Zen Of Design

The design and business of gaming from the perspective of an experienced developer

Month: October 2010

Making Less Bad Bosses

A version of this article first appeared in the October 2010 article of Game Developer magazine.  It is effectively a ripoff — er, a REVISITING of a previous article I wrote for them here.  Hey, crunch sucks.

I’m a pretty mellow guy, for the most part.  I’m relaxed and easy going when it comes with design. But some things can make me go purple with rage.  One of those things are boss fights apparently designed as afterthoughts by otherwise capable and talented design teams.

I find it inconceivable that truly terrible boss fights still infect our games.  You would think we’d be better at this now.  Our genre is now middle-aged – Pong is 40 years old, for Pete’s sake.  We’ve had decades to hone our skills and practice.  And yet still, I’m playing triple-AAA games with boss fights pulled straight out of amateur hour.

A poorly designed boss can cripple or kill a game.  This is even more true nowadays, where many games are linear – which means the unfortunate player can’t move on without finding some way past your design abomination.  In such a scenario, stumped players have no choice but to reach for the strat guide, dial in the cheat codes — or quit playing altogether.

Disdain for crappy boss-fights is not new.  Some designers nowadays think that the idea of bosses are obsolete, and should ultimately suffer the same fate as the dinosaurs.  I disagree – a well-tuned, well-balanced boss fight can provide an epic capstone to a chapter or game, and can help create an emotional flow through the gamespace that makes the entire experience more compelling.  Great boss fights provide epic, memorable game experiences that will often live with the player longer than grinding through the cannon fodder to get there.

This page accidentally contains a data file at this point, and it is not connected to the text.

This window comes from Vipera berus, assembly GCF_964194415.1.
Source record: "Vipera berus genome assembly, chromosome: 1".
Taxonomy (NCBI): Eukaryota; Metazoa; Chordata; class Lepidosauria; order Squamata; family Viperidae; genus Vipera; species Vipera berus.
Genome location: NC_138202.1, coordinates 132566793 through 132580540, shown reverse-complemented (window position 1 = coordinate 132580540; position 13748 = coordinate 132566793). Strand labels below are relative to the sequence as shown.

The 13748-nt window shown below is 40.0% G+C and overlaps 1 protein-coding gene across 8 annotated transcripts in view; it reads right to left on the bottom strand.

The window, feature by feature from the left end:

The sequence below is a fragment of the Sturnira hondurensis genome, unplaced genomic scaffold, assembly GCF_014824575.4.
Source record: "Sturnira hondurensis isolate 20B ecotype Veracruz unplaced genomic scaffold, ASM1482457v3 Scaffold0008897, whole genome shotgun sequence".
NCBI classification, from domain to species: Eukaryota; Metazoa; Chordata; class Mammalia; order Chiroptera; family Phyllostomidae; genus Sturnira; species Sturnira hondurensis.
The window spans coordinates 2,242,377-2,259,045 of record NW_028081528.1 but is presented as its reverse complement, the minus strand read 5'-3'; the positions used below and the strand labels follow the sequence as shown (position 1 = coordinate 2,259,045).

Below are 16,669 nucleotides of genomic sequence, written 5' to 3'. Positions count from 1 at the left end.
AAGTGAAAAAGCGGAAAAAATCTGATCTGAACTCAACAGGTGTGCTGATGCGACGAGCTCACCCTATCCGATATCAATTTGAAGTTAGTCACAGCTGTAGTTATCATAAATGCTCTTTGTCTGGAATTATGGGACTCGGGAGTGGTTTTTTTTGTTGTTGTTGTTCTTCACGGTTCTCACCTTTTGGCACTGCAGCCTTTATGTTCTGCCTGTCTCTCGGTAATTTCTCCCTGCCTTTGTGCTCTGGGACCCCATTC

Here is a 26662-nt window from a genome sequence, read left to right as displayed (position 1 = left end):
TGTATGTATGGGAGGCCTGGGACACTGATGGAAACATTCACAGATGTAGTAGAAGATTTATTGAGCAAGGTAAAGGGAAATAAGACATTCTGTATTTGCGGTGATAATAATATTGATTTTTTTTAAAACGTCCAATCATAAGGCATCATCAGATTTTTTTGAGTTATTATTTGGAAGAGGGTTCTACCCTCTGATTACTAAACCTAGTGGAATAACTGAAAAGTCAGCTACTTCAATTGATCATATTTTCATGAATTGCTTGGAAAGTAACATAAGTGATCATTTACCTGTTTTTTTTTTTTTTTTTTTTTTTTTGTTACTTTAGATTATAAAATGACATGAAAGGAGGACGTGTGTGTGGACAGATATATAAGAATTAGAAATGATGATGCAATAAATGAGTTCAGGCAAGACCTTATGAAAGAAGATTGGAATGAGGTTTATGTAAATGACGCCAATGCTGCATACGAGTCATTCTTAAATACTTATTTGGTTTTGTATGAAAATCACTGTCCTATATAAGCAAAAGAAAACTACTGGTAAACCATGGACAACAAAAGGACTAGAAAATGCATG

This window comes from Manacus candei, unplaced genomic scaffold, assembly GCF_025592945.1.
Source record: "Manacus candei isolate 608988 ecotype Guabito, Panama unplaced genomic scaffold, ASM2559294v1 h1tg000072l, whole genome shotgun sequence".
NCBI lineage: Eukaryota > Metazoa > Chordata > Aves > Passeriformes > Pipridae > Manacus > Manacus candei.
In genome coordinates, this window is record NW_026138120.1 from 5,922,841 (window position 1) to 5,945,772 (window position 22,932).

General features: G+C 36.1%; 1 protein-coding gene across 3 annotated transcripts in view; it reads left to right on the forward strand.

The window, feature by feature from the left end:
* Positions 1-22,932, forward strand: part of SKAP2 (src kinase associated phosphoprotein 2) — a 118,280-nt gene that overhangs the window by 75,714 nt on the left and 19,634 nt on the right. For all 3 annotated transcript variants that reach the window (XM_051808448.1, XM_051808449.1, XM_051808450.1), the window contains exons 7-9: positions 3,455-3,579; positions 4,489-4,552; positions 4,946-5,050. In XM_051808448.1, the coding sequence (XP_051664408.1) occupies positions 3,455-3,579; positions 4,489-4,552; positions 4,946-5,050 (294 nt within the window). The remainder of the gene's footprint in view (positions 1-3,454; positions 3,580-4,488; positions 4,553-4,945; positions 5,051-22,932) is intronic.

Unfortunately, a lot of boss fights are still a long way from ‘great’ or ‘epic’, and lousy bossfights can kill a game.  Too many design teams are still failing the basics.  And so, written in the glint of my incandescent rage at a game-that-shall-remain-nameless , here are a couple of things for designers to remember as they put together the ultimate showdowns in their own gaming experiences. Continue reading

GDCO Presentation: Slave to the Grind.

This one was a lot of fun.  Slides can be found here.  I’ve also added them to my presentation sidebar.

Coverage from gamespot here. Askajedi covered it here. Darthhater covers the post-talk Q&A. There should also be an interview with me popping up in the near future.

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